Twin brothers who turned a single house into nearly $8 million of property share the rule that helps them decide what to buy

Kelly chris edwardsCourtesy of Kelly and Chris EdwardsKelly and Chris Edwards.

When brothers Kelly and Chris Edwards bought their first house for $88,000 in Raleigh, North Carolina, in 2002, they didn’t know much about real estate investing.

Today, The Edwards Companies owns nearly $8 million in assets, and works with private investors through its investing arm, Edwards Capital Partners.

How do they decide what to add to their holdings?

Before anything else, the Edwardses make sure the numbers work out.

When the brothers first started investing, they went to a local meeting in Raleigh to meet, and hopefully speak to, a local residential real estate investor who now owns over 2,000 units in the area. They invited him to dinner, and he accepted.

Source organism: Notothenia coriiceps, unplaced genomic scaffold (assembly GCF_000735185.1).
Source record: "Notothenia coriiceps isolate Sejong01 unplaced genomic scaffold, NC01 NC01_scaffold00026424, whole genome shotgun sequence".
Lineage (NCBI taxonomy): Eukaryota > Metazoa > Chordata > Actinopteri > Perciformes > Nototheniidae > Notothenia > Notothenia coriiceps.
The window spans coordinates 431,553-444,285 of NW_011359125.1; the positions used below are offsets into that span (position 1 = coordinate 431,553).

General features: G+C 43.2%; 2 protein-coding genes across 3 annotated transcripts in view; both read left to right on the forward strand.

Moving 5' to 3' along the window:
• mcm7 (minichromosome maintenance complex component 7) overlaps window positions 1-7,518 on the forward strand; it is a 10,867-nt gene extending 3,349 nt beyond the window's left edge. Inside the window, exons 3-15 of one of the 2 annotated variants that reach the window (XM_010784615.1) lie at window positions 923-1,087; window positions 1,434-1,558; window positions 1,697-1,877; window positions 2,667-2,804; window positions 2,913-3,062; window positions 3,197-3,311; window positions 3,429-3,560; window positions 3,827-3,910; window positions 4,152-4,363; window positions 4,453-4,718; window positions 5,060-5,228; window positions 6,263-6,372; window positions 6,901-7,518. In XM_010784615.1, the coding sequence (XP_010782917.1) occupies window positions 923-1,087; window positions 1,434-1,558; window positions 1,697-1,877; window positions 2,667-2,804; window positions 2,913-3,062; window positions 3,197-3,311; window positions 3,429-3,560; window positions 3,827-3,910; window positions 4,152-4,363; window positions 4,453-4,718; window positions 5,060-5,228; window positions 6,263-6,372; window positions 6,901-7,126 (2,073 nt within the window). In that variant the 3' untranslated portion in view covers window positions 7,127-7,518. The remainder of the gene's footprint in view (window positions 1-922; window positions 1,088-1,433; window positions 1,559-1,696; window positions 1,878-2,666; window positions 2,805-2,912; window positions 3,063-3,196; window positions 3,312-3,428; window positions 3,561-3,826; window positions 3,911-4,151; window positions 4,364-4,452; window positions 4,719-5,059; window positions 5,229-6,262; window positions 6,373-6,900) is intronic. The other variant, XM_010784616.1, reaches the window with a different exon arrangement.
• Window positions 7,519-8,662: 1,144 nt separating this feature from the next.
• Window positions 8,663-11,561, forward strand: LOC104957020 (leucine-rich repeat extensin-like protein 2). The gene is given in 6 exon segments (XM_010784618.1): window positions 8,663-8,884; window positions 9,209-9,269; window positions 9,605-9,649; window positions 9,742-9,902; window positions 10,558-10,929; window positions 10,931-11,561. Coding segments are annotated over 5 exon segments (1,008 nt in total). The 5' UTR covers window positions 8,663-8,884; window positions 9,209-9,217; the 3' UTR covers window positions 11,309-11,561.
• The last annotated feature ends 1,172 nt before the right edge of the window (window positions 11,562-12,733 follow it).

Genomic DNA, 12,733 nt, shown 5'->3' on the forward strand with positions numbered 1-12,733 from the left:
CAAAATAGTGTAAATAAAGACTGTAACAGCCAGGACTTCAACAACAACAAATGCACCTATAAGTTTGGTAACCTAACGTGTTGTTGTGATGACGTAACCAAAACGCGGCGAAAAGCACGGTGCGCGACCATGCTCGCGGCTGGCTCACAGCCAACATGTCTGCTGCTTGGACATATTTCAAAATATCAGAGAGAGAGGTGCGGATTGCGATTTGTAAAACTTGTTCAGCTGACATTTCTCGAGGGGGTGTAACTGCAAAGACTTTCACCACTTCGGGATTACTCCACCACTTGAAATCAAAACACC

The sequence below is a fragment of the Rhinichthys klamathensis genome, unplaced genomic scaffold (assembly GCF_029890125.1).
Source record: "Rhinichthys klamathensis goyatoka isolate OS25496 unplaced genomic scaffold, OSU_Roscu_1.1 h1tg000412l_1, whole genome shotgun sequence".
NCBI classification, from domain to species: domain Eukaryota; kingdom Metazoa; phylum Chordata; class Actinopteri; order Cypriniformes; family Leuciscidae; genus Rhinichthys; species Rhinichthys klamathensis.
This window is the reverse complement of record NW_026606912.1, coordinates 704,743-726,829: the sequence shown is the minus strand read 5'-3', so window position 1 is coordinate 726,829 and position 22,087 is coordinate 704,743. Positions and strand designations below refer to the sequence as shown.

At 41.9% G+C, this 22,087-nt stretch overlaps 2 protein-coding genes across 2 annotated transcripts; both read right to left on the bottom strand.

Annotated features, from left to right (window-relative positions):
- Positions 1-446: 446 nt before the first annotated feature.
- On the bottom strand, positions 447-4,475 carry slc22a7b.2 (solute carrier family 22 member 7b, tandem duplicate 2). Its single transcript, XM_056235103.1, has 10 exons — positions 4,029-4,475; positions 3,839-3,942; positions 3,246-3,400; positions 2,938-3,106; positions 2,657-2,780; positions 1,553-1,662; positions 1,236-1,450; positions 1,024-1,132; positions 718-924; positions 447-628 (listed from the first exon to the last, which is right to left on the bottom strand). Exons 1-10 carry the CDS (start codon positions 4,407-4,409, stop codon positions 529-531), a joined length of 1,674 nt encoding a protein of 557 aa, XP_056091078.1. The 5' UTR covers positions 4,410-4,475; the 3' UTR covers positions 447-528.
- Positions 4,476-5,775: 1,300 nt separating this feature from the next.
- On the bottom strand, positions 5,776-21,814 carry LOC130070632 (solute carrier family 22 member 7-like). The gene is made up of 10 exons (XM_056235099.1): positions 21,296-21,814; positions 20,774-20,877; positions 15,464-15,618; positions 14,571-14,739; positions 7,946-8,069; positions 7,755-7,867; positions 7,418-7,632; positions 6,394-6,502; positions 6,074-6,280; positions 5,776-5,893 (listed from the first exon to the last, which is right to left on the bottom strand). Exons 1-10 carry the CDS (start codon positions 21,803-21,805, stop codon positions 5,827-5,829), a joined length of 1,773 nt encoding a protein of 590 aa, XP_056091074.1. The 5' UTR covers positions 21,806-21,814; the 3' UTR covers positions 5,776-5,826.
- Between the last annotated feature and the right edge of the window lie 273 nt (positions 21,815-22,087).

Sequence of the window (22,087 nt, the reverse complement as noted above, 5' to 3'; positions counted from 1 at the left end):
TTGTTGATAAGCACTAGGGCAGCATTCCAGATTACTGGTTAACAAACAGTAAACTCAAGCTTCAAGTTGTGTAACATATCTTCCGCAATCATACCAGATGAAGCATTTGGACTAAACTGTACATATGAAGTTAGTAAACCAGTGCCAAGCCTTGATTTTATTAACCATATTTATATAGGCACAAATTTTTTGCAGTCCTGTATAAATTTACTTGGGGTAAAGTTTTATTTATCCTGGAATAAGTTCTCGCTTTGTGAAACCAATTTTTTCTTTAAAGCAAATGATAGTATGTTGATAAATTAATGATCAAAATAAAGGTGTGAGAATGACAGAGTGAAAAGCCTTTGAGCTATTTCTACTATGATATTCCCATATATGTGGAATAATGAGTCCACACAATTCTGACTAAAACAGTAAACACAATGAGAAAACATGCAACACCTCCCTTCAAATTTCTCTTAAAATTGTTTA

“Ultimately we went to work for him for two years and saw everything there is to know for what our area of real estate, from fires to new construction to tear downs,” Chris says. “One of our favourite books is ‘Rich Dad Poor Dad,’ and he’s that guy to us: the rich dad, if you will. If there’s a problem, we still call him. That definitely has been the most important thing contributing to our success.”

And he had a lot of wisdom to impart. “No matter what you read on the internet, our mentor told us one thing: Buy where the numbers work,” Kelly explains. “You buy property for cash flow, not speculating ‘This will appreciate 6% over the next 10 years.'”

When the market tanked in 2008, the brothers’ friends from banking would come by, asking if they were OK. “We told them as long as our cash flow is working, we couldn’t care less what the market is doing,” Kelly says. “Over the long, long term we’ll see that appreciation. If you’re flipping homes, that’s great, but to be a property manager you have to buy where the numbers work.”

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